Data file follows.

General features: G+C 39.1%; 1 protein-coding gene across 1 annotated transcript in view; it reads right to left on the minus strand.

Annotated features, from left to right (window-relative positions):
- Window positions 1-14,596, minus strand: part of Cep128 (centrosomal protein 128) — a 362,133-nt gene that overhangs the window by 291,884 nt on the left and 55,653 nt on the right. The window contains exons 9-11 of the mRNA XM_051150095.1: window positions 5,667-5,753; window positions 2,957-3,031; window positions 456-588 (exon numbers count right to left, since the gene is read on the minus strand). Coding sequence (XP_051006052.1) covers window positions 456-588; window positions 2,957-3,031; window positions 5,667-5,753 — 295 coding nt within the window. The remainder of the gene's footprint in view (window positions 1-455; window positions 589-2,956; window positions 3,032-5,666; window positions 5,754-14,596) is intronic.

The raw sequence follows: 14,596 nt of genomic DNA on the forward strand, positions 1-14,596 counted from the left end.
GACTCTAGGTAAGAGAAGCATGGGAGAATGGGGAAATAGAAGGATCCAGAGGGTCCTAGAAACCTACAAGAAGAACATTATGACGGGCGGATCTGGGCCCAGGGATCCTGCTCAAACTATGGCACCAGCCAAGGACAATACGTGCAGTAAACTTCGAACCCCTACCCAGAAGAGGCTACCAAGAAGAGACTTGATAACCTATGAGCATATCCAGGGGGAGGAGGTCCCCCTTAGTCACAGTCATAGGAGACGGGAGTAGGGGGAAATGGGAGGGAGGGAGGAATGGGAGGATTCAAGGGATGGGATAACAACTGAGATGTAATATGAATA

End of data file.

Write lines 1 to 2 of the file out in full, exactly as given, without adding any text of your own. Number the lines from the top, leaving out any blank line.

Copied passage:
General features: G+C 39.1%; 1 protein-coding gene across 1 annotated transcript in view; it reads right to left on the minus strand.

Annotated features, from left to right (window-relative positions):